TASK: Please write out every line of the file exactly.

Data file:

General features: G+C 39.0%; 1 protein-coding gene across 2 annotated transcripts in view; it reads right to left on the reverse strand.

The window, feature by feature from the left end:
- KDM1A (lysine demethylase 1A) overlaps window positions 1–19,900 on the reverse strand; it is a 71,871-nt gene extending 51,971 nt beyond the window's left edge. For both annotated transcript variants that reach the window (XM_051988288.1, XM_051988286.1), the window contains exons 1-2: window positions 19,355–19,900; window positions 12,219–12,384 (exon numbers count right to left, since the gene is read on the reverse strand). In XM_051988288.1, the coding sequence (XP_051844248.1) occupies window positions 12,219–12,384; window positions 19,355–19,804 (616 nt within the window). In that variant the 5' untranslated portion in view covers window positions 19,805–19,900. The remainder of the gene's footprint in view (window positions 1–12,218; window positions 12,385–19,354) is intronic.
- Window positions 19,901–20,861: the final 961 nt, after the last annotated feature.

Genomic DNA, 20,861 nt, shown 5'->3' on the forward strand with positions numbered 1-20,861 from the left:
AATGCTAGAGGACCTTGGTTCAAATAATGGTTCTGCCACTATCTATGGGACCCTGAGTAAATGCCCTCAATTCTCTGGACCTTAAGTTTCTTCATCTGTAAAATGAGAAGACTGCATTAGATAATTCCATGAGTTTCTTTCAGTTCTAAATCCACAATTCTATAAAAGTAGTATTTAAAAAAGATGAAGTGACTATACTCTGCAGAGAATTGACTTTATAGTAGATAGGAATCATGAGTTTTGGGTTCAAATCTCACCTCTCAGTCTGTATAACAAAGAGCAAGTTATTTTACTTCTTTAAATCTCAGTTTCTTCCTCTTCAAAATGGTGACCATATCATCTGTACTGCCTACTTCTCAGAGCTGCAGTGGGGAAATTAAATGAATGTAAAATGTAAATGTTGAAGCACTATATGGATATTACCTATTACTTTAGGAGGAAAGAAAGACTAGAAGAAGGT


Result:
General features: G+C 39.0%; 1 protein-coding gene across 2 annotated transcripts in view; it reads right to left on the reverse strand.

The window, feature by feature from the left end:
- KDM1A (lysine demethylase 1A) overlaps window positions 1–19,900 on the reverse strand; it is a 71,871-nt gene extending 51,971 nt beyond the window's left edge. For both annotated transcript variants that reach the window (XM_051988288.1, XM_051988286.1), the window contains exons 1-2: window positions 19,355–19,900; window positions 12,219–12,384 (exon numbers count right to left, since the gene is read on the reverse strand). In XM_051988288.1, the coding sequence (XP_051844248.1) occupies window positions 12,219–12,384; window positions 19,355–19,804 (616 nt within the window). In that variant the 5' untranslated portion in view covers window positions 19,805–19,900. The remainder of the gene's footprint in view (window positions 1–12,218; window positions 12,385–19,354) is intronic.
- Window positions 19,901–20,861: the final 961 nt, after the last annotated feature.

Genomic DNA, 20,861 nt, shown 5'->3' on the forward strand with positions numbered 1-20,861 from the left:
AATGCTAGAGGACCTTGGTTCAAATAATGGTTCTGCCACTATCTATGGGACCCTGAGTAAATGCCCTCAATTCTCTGGACCTTAAGTTTCTTCATCTGTAAAATGAGAAGACTGCATTAGATAATTCCATGAGTTTCTTTCAGTTCTAAATCCACAATTCTATAAAAGTAGTATTTAAAAAAGATGAAGTGACTATACTCTGCAGAGAATTGACTTTATAGTAGATAGGAATCATGAGTTTTGGGTTCAAATCTCACCTCTCAGTCTGTATAACAAAGAGCAAGTTATTTTACTTCTTTAAATCTCAGTTTCTTCCTCTTCAAAATGGTGACCATATCATCTGTACTGCCTACTTCTCAGAGCTGCAGTGGGGAAATTAAATGAATGTAAAATGTAAATGTTGAAGCACTATATGGATATTACCTATTACTTTAGGAGGAAAGAAAGACTAGAAGAAGGT